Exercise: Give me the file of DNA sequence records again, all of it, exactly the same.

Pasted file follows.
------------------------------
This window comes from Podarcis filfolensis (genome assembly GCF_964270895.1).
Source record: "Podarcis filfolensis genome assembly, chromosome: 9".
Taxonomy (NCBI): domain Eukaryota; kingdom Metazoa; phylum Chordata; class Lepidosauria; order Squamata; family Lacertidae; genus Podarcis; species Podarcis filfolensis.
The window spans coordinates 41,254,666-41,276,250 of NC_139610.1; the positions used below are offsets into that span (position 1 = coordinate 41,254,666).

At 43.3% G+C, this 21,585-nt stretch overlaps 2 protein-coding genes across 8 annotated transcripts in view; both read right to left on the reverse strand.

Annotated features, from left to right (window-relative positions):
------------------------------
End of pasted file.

This window comes from Podarcis filfolensis (genome assembly GCF_964270895.1).
Source record: "Podarcis filfolensis genome assembly, chromosome: 9".
Taxonomy (NCBI): domain Eukaryota; kingdom Metazoa; phylum Chordata; class Lepidosauria; order Squamata; family Lacertidae; genus Podarcis; species Podarcis filfolensis.
The window spans coordinates 41,254,666-41,276,250 of NC_139610.1; the positions used below are offsets into that span (position 1 = coordinate 41,254,666).

At 43.3% G+C, this 21,585-nt stretch overlaps 2 protein-coding genes across 8 annotated transcripts in view; both read right to left on the reverse strand.

Annotated features, from left to right (window-relative positions):